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Wednesday, January 26, 2022

China slams KFC for ‘unnecessary food waste’

The fast food chain came under fire on Wednesday from a national consumer watchdog watched by Chinese state media and the government.

They take issue with the company’s new promotion, which allows customers to receive a random selection of free, limited-edition toys with their meals. According to a scathing statement from the China Consumer Association, people have rushed to buy too much food with the intention of eating it.

KFC recently unveiled its campaign to celebrate the franchise’s 35th year in the country. In China, the chain is owned by yum china ,UMC,, a US and Hong Kong-listed Chinese company that also runs Taco Bell and Pizza Hut in the mainland.
The promotion features a line of baby figurines placed inside so-called “mystery boxes”, which have become a huge trend in China and usually involve people buying packages without knowing what’s inside.
According to a flyer posted on the company’s official Chinese social media account, customers who want to chance upon a full set of dolls will have to purchase at least six meals.

The toys have proven popular: According to the Consumer Union, some customers have paid others to eat their food so they can receive the toys. Others simply throw away the food they can’t finish.

The watchdog said some people have bought more than 100 meals at once, spending about 10,500 yuan (about $1,650) in an effort to assemble the entire line.

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It is clearly “caused by unnecessary food waste due to over-shopping,” it said in its statement, noting that China took new measures last year to curb food waste and urging companies to help. Did.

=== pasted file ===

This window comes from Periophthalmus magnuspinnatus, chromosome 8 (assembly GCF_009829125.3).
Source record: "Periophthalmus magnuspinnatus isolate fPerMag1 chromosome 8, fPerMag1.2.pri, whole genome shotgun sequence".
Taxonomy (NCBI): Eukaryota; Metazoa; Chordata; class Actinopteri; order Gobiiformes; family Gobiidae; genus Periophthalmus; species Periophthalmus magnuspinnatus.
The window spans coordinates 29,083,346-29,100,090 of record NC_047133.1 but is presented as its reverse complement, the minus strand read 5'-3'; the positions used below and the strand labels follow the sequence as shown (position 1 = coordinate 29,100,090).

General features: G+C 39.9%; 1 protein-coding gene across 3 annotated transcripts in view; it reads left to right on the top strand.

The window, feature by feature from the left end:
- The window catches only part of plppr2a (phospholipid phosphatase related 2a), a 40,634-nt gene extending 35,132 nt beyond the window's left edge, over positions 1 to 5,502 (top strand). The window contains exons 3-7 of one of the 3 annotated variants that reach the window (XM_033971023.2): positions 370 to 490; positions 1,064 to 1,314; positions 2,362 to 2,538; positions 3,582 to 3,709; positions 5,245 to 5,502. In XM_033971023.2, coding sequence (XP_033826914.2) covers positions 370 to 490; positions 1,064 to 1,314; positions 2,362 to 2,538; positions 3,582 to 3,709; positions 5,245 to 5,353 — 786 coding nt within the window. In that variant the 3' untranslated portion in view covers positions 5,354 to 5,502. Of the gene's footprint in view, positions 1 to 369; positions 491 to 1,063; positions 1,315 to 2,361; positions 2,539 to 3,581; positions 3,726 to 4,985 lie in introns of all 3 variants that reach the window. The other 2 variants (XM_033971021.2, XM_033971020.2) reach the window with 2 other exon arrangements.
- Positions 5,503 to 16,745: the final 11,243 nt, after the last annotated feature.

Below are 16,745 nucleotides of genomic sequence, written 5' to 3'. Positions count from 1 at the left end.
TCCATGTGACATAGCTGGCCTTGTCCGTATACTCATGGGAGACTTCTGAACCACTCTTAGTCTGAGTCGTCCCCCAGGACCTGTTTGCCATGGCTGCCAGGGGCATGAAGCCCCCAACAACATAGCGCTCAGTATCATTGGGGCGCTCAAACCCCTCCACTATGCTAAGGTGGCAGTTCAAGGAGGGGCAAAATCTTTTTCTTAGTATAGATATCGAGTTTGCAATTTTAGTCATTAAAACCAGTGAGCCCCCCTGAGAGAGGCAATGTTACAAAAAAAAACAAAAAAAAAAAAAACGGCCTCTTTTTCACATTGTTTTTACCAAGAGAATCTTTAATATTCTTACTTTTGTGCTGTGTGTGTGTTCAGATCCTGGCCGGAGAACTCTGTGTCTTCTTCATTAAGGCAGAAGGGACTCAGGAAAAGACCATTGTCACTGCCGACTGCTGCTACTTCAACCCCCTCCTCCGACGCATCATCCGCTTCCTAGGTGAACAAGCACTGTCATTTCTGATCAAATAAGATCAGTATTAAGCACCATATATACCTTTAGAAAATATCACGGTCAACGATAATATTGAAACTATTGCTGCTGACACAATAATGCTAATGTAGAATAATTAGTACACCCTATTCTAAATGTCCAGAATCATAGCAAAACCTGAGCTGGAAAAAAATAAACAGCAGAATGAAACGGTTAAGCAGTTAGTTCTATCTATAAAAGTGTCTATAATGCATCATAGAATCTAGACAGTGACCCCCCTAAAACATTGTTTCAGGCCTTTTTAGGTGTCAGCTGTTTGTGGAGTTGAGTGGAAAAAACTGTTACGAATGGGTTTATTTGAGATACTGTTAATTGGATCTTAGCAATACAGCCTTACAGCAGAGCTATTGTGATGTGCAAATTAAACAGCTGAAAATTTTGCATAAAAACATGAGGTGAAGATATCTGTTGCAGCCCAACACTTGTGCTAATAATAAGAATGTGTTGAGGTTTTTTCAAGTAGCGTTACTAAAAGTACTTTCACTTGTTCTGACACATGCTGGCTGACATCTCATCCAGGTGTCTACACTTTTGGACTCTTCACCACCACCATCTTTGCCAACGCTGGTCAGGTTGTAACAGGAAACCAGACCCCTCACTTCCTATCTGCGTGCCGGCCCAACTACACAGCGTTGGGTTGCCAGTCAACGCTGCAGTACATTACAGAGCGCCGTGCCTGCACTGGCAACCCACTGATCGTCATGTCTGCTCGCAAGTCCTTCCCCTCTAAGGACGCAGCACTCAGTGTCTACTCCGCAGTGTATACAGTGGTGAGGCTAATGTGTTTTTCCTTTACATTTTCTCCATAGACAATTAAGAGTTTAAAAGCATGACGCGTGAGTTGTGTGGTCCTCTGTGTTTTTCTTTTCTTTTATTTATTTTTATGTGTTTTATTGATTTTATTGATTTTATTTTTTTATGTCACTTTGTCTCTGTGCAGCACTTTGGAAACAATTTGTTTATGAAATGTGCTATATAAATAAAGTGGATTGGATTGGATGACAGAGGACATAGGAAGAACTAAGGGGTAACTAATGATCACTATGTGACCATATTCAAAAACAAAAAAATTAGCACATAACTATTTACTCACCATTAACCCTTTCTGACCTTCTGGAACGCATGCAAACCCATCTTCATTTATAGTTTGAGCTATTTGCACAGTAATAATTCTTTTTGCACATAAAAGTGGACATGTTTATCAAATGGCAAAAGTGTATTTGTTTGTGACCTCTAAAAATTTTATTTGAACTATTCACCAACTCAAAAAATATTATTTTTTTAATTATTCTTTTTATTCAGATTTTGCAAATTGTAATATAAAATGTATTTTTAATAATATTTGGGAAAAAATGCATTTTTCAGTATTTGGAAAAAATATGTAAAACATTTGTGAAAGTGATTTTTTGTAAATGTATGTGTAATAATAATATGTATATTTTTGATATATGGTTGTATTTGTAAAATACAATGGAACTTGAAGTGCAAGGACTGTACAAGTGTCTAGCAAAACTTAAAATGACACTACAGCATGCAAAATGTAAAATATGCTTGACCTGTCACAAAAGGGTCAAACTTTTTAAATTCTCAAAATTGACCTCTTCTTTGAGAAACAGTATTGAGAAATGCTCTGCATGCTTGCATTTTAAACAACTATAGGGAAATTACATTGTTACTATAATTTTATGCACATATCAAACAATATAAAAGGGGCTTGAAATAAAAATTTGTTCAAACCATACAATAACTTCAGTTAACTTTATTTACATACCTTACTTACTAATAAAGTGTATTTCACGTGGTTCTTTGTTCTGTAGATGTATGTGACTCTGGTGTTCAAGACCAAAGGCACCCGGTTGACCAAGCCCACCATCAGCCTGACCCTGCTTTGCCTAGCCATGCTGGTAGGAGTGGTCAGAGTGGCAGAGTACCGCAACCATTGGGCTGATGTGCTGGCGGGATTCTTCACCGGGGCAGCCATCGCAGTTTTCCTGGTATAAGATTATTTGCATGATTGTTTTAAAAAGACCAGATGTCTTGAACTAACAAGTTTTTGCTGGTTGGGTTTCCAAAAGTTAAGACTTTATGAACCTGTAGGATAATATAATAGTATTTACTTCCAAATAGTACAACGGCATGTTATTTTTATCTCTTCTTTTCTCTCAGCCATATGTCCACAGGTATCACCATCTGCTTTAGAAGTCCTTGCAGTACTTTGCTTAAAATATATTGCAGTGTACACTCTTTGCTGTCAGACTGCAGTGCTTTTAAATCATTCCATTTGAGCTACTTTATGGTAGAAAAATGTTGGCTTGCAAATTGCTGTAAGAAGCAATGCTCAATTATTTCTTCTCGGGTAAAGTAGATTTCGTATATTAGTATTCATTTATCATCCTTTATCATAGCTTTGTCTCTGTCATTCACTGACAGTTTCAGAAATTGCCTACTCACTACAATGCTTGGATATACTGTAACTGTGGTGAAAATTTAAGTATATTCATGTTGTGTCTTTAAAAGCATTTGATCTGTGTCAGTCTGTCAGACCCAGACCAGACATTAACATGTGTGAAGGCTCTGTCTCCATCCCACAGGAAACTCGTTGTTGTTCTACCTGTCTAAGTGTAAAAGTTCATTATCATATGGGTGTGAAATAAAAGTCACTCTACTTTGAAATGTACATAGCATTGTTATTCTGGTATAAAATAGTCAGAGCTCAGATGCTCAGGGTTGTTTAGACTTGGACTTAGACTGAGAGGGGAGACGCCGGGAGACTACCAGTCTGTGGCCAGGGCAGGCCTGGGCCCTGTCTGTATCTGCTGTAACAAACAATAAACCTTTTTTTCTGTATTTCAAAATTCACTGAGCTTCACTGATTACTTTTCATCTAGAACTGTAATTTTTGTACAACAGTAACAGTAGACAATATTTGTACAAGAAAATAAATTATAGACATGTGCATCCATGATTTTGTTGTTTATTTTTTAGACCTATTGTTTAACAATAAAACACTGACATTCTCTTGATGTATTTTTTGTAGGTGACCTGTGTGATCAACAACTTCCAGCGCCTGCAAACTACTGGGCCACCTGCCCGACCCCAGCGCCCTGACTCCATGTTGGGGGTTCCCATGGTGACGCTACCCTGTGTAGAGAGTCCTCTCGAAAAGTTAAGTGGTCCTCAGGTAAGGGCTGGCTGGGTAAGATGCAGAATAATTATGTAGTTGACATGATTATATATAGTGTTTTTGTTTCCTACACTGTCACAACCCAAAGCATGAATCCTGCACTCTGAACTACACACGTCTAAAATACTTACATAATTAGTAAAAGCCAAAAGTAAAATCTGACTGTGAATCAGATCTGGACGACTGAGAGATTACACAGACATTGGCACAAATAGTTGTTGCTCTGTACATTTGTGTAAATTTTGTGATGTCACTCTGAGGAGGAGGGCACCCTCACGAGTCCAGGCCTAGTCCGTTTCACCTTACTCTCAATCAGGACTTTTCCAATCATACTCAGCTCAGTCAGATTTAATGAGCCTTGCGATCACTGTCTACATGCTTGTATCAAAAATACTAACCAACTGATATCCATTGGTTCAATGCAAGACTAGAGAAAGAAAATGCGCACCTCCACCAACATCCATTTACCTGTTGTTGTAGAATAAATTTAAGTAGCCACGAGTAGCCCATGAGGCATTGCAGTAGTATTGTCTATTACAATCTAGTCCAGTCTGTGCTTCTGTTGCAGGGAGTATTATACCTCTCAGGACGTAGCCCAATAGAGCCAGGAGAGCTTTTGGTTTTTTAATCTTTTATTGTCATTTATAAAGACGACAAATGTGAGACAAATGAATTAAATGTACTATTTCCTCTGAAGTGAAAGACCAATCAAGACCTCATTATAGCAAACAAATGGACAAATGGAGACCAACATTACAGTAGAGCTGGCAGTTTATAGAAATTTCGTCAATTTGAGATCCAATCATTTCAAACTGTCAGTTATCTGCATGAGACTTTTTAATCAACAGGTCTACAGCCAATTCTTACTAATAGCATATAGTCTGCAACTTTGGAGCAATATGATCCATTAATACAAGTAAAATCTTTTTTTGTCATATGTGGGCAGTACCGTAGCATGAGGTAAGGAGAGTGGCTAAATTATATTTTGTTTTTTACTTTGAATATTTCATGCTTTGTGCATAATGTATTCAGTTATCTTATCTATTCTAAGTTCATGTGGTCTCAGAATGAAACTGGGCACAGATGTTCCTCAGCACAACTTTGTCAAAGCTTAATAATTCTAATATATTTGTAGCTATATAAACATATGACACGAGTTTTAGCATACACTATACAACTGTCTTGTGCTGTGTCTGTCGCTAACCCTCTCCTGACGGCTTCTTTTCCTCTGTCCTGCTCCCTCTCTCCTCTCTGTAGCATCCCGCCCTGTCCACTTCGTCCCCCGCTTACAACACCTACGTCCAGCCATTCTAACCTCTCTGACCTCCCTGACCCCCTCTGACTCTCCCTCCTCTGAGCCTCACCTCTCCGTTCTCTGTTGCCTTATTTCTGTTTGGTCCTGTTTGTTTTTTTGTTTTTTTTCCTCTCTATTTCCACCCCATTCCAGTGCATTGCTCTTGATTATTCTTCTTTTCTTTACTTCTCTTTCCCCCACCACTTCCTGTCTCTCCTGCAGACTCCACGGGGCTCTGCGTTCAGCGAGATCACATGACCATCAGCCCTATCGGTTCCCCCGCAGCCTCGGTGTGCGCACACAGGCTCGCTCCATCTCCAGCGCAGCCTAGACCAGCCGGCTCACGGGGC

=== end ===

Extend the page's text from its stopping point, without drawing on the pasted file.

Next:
The association described KFC as a victim of the “irrationality of the consumers” and encouraged them to buy more food, “which is against public order, good customs and the spirit of the law.”

It urged consumers “not to be motivated or misled in excessive consumption”.

KFC is running low on chicken in Australia and McDonald's Japan is restricting the sale of french fries

Yum China did not immediately respond to a request for comment.

There are few issues more important to Beijing than food security. Last year, the Chinese government unveiled an “action plan” encouraging people not to order more food than they needed, and to report restaurants that waste supplies.
On Wednesday, Chinese state media struck a chord with several outlets covering criticism against KFC.
In a brief editorial, ChinaNews.com – a digital news publication run by the country’s second-largest state-owned news agency – called the chain’s move “brainless”.

“There is nothing wrong with business marketing,” it wrote. But “when planning marketing strategies, catering operators must avoid potential waste.”

—Jill Disis contributed to this report.


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